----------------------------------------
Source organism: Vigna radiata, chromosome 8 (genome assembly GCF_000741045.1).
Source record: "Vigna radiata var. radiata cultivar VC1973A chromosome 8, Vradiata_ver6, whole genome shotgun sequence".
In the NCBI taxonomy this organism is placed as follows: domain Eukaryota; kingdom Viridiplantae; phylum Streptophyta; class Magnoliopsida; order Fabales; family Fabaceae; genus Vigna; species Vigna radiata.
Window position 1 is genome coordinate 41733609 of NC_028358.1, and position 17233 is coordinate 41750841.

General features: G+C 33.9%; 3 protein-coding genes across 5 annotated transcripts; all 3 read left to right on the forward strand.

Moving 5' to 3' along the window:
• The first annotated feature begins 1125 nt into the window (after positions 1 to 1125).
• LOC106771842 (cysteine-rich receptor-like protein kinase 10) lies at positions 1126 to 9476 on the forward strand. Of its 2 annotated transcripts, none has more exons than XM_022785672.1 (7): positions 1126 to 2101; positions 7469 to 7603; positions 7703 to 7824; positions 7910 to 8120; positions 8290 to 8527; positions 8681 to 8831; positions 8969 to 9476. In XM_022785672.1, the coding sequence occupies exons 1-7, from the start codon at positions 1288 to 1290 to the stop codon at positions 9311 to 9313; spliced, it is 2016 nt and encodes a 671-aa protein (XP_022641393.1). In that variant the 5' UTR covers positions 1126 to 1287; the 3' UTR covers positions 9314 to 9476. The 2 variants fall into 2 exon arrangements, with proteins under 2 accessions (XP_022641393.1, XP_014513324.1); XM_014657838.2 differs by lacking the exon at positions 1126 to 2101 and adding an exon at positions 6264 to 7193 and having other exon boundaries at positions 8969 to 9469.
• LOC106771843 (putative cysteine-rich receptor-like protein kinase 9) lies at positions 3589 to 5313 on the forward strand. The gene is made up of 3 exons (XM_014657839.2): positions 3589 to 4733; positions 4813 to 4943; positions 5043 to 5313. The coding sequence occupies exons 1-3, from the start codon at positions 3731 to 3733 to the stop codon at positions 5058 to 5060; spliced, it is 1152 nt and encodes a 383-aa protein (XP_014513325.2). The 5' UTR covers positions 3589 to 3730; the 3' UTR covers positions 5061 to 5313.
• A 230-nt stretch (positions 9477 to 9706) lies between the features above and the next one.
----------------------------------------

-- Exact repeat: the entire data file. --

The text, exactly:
Source organism: Vigna radiata, chromosome 8 (genome assembly GCF_000741045.1).
Source record: "Vigna radiata var. radiata cultivar VC1973A chromosome 8, Vradiata_ver6, whole genome shotgun sequence".
In the NCBI taxonomy this organism is placed as follows: domain Eukaryota; kingdom Viridiplantae; phylum Streptophyta; class Magnoliopsida; order Fabales; family Fabaceae; genus Vigna; species Vigna radiata.
Window position 1 is genome coordinate 41733609 of NC_028358.1, and position 17233 is coordinate 41750841.

General features: G+C 33.9%; 3 protein-coding genes across 5 annotated transcripts; all 3 read left to right on the forward strand.

Moving 5' to 3' along the window:
• The first annotated feature begins 1125 nt into the window (after positions 1 to 1125).
• LOC106771842 (cysteine-rich receptor-like protein kinase 10) lies at positions 1126 to 9476 on the forward strand. Of its 2 annotated transcripts, none has more exons than XM_022785672.1 (7): positions 1126 to 2101; positions 7469 to 7603; positions 7703 to 7824; positions 7910 to 8120; positions 8290 to 8527; positions 8681 to 8831; positions 8969 to 9476. In XM_022785672.1, the coding sequence occupies exons 1-7, from the start codon at positions 1288 to 1290 to the stop codon at positions 9311 to 9313; spliced, it is 2016 nt and encodes a 671-aa protein (XP_022641393.1). In that variant the 5' UTR covers positions 1126 to 1287; the 3' UTR covers positions 9314 to 9476. The 2 variants fall into 2 exon arrangements, with proteins under 2 accessions (XP_022641393.1, XP_014513324.1); XM_014657838.2 differs by lacking the exon at positions 1126 to 2101 and adding an exon at positions 6264 to 7193 and having other exon boundaries at positions 8969 to 9469.
• LOC106771843 (putative cysteine-rich receptor-like protein kinase 9) lies at positions 3589 to 5313 on the forward strand. The gene is made up of 3 exons (XM_014657839.2): positions 3589 to 4733; positions 4813 to 4943; positions 5043 to 5313. The coding sequence occupies exons 1-3, from the start codon at positions 3731 to 3733 to the stop codon at positions 5058 to 5060; spliced, it is 1152 nt and encodes a 383-aa protein (XP_014513325.2). The 5' UTR covers positions 3589 to 3730; the 3' UTR covers positions 5061 to 5313.
• A 230-nt stretch (positions 9477 to 9706) lies between the features above and the next one.